Reviewing Lectures Quicker with Anki


Full Member
Apr 21, 2021
  1. Pre-Medical
    I'm currently in a Medical Masters program but I'm beginning to feel overwhelmed. I did well in my first set of exams but I'm becoming increasingly anxious about the second set of exam. It's been suggested that I just focours on lecture slikde and I've been trying to make Anki cards for the lectures. One problem has present itself: it seems to take an inordinately long time for me to make cards because I don't know what to focus on when creating. Does anyone have advice for becoming more efficient studying this way? I really need to do well in this program because I literally have nothing else and it's driving me up the wall.
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    Full Member
    2+ Year Member
    Sep 9, 2018
      Half of medical school is understanding who is writing the questions and what their tendencies are. That can be an incredible frustrating statement to a a first year student or anyone just starting an SMP. As a second year I create far less cards than I did as a first year. I think you also know more, so you have less gaps when you are approaching new information.
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      Aug 1, 2020
      1. Medical Student
        If It's an SMP you should go all out and create a lot of cards... this one year will determine your future.. keep them short and concise. How often are your exams? When I was in SMP, we had an exam every 4 weeks. Students who did well in the program had about 1.5k self made cards per exam. For Physiology, the key will be practice questions and not so much flashcards, although cards will still be important for details you're forgetting.
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        New Member
        Oct 1, 2021
        1. Pre-Medical
          I have been using Anki for several years (mostly after I had already graduated from college) and have done relatively well in my courses. I am currently doing a DIY postbac at UC Davis taking only upper-division science courses and will be transitioning to a formal postbac in spring 2022. This opinion will be from a student who averaged a B- as an undergrad to now a student who averages an A- from extension courses.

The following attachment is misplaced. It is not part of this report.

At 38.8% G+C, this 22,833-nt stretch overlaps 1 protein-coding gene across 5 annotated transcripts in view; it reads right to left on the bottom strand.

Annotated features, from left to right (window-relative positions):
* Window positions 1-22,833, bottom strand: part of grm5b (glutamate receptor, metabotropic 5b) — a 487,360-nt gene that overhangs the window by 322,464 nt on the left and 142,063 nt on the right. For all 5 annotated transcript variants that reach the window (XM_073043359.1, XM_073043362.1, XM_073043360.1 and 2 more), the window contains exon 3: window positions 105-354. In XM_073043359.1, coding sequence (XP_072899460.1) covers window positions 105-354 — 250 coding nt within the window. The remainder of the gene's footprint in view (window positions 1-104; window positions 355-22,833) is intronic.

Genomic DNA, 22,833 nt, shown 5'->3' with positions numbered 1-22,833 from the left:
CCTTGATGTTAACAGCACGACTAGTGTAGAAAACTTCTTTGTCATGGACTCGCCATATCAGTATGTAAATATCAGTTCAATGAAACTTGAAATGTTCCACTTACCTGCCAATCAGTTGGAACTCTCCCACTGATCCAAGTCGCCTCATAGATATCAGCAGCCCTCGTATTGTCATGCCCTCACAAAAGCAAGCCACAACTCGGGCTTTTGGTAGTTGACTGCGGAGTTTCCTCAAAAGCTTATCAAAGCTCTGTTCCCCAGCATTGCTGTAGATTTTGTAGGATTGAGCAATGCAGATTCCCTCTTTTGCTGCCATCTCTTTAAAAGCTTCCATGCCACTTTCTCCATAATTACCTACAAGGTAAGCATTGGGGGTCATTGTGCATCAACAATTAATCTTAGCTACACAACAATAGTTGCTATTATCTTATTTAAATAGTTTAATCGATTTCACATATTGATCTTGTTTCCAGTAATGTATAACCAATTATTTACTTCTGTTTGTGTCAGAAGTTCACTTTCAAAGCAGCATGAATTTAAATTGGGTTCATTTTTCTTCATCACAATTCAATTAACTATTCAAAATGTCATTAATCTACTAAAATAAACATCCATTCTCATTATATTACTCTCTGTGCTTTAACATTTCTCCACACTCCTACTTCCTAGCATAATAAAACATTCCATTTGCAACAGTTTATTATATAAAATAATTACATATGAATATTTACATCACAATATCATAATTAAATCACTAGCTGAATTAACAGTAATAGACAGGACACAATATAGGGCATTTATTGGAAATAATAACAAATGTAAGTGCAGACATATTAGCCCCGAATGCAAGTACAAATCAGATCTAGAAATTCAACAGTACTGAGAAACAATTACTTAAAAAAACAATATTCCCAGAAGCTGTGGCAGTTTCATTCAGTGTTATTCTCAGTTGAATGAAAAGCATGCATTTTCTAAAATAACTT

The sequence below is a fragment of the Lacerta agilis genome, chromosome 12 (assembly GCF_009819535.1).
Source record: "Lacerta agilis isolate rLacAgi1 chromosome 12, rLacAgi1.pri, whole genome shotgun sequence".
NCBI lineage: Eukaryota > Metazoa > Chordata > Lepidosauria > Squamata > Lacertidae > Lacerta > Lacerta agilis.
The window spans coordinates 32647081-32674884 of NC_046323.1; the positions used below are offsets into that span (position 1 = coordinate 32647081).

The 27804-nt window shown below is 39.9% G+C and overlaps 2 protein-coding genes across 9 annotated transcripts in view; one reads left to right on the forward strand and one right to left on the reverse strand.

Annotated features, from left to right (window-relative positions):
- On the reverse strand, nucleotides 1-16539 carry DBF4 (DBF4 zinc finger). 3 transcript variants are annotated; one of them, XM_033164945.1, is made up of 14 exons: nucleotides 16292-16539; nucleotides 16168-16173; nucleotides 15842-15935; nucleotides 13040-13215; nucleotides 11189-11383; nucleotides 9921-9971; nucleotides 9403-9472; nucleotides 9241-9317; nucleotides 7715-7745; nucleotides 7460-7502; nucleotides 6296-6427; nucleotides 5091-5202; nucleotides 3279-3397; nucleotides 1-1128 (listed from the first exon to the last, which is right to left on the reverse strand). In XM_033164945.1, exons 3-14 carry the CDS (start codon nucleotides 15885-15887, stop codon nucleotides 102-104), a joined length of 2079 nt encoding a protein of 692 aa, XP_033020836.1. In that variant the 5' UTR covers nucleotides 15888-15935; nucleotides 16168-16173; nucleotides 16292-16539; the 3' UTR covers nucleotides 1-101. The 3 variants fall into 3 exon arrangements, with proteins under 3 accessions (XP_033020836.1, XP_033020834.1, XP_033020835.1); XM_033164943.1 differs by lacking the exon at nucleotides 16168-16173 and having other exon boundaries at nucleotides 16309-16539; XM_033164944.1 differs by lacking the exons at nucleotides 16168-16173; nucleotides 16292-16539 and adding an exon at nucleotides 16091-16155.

Whether exams are based on lecture slides, textbooks, or both, I use Anki the same way. I focus mainly on topics that I could not explain to someone else with confidence. For example, when I first learned about neuronal action potentials, I broke down each part of the action potential into Anki cards. I made 1 flashcard for each of the phases so that I could better understand the reasoning behind each phase (i.e depolarization, repolarization, refractory periods, etc).

          The questions I made were specific and the questions were concise/simple. For example, 1 of my flashcards for neuronal action potential was "what channels are involved in the depolarization phase?" Answer: "voltage-gated sodium channels." I took it 1 step further and explained why the answer was correct. It's one thing to remember that voltage-gated sodium channels are involved in depolarization, but it's another to explain that the opening of these channels enables sodium influx, which contributes to the rise in membrane potential.

          If you are able to find decks that others have made for the same course, by all means, use them. However, I personally believe that spending time making your own cards will be more beneficial for you. You will understand the acronyms or pneumonics you made. The cards you made will focus on topics that you don't know. Making your own flashcards help reinforce the topics since you're "rewriting" the information again. These are just my opinions, so please take it with a grain of salt.

          Anki flashcards are great, but you should also consider looking for practice questions/problem sets to bolster your understanding of the material. Anki alone will only get you so far.

          I hope this helps. There are tons of information about studying with Anki on YouTube.
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